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HomeMusicThe Mysterines | Afraid Of Tomorrows | Album Review

The Mysterines | Afraid Of Tomorrows | Album Review


The Mysterines: Afraid Of TomorrowsMysterines Afraid of tomorrows cover

(Fiction Records)

CD | LP | DL | Stream

Out 21st June 2024

PRE-ORDER IT HERE

Two years on from their scorching, fuzzed-up and garage-grunge infused debut album, The Mysterines finally deliver their follow up album, Afraid Of Tomorrows. And it’s everything and so much more than you would expect as the band’s maelstrom of creative energy extends their sonic boundaries deeper into new, darker and unchartered corners of your mind, making it Louder Than War’s ALBUM OF THE WEEK!

There are moments in any great bands evolution when you stand back, take stock and realise that things can never and should never be the same again. In the case of The Mysterines, having already released their debut album, Reeling, to huge critical acclaim back in March 2022, it was for me the night they played at Band on the Wall in Manchester soon after the album release. As relayed by LTW at the time here, it was a night when it became clear that their thundering bass lines, mesmerising grunge-infused rhythms, and huge stadium-sized anthems were destined for much bigger stages than this. And now with the release of their new album, Afraid Of Tomorrows, this is surely the next stepping stone on this great journey.

Since that time, The Mysterines have continued to tour relentlessly in order to stake their rightful claim, including forays across North America and Europe. Having provided support for the Arctic Monkeys on their huge stadium-sized shows in 2023, more recently they have been the main support for Frank Carter & The Rattlesnakes on the UK leg of their extensive tour, and now have a raft of Summer Festival appearances planned as they continue to edge ever higher up the various line-ups.

There is little doubt that their ever-consistent quartet of Lia Metcalfe (vocals and guitar), George Favager (bass), Callum Thompson (guitar) and Paul Crilly (drums) has helped the band to develop a highly tuned chemistry which makes the band as a whole so much more than the sum of their individual parts. So, with all of this this already in place, The Mysterines are going to be a serious force to be reckoned with by the time they hit their headline tour in the autumn which starts in the UK.

The Mysterines press image
Photo credit: Steve Gullick

Of course, the mark of any great band is that they never stand still and just deliver more of the same. And Afraid Of Tomorrows proves to be another huge leap forward to demonstrating just how far The Mysterines are prepared to go to develop their craft and expand their sonic boundaries as it ploughs a much deeper, darker and menacing furrow in the ever-churning rock’n’roll landscape. As Lia describes in her own words, “‘Afraid of Tomorrows’ is a mirror where you find you’re nothing more than a formless being, one made from celestial constellations — of traumas, of the old and new, mistakes, addiction, fear and happiness, loneliness, but ultimately a desire for life and the fight to keep living. It’s a collage of what’s been lost and of love unbounded.”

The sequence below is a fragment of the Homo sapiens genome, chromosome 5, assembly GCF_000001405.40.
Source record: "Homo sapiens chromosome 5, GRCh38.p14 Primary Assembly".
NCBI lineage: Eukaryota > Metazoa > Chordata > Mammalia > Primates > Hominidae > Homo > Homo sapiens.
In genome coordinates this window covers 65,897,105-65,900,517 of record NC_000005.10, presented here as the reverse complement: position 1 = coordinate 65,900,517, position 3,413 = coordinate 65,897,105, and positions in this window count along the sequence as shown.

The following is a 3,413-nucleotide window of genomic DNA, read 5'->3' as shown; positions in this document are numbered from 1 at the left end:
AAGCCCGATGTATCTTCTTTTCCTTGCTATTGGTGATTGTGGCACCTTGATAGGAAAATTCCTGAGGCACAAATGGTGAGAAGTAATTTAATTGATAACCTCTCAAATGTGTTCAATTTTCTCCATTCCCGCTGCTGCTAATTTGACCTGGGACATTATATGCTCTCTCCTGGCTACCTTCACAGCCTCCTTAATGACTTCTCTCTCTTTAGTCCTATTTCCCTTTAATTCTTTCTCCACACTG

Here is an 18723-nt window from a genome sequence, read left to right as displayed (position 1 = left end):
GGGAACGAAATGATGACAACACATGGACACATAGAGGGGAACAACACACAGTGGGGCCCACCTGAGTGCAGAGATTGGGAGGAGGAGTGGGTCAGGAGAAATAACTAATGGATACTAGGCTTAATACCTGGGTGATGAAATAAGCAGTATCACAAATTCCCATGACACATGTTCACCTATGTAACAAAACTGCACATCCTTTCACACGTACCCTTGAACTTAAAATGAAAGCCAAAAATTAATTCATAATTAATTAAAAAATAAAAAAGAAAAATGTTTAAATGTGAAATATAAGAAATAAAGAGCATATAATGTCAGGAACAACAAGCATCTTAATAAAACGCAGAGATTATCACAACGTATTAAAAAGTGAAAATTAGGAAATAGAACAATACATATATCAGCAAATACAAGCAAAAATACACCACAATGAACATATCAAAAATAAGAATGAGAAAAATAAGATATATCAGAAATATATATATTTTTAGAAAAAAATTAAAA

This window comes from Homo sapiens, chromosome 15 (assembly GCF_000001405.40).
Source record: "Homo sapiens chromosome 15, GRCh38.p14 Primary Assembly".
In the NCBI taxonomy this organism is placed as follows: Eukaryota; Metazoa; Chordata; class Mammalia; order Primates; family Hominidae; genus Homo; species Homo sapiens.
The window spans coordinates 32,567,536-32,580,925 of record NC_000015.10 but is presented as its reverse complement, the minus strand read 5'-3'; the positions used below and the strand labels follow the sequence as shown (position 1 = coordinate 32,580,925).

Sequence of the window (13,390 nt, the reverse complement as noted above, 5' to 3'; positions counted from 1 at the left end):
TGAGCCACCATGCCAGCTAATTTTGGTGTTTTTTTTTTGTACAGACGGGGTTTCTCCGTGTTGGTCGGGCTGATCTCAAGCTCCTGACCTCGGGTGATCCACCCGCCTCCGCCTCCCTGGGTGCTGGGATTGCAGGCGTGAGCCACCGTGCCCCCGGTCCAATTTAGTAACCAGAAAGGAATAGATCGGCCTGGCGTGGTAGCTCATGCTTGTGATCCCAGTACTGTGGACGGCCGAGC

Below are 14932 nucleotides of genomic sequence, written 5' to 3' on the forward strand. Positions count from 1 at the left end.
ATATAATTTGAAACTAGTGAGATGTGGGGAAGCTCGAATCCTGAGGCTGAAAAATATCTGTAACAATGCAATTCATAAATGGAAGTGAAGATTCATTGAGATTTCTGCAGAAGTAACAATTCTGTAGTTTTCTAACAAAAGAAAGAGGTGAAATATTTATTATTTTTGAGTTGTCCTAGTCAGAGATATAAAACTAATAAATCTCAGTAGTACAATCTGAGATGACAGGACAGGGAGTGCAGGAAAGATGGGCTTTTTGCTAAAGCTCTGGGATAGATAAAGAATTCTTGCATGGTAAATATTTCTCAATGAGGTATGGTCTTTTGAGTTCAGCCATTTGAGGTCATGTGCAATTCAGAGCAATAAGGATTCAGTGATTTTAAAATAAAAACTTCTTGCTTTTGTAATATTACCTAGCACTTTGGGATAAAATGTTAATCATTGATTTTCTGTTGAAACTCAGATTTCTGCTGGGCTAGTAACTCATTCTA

Decamping to Los Angeles to record with John Congleton, who has worked with everyone from St Vincent to The Killers, Clairo to The Murder Capital, it is quite evident that the city’s seedier underbelly offered the perfect backdrop for their month-long recording stint at the producer’s newly-built studio. From the very first listen to Afraid Of Tomorrows, it is an album that displays a renewed sense of confidence in their own abilities and an unnerving power and swagger which should help to take The Mysterines up to the next level.

The album opens in fine style with The Last Dance which has already become a strong fan favourite at live shows. And no surprise there with its sultry opening which explodes into a wave of intensity as Lia sings “if only you would take my hand” with a real sense of longing in her voice before the song finally closes out with a somewhat disturbing whispered vocal which lays the foundation for the darker narratives to follow.

Lead single from the album Stray follows on with its monstrous rhythm and powerful and distorted vocal burning a hole in your amps. It drives forward with an intense amount of swagger interspersed with its huge anthemic chorus lines which would illuminate even the largest of stadiums. Lia describes its narrative as follows “Stray focuses on the aimless and untamed nature of the polarities of behaviour that we experience when dealing with suffering. Whether it’s guilt, paranoia or unexplained feelings of grandiosity. Often when the hands of loneliness have a firm grip over one’s eyes it can turn dangers into open doors inviting you in. We find a certain point of no return and we’re often led astray.”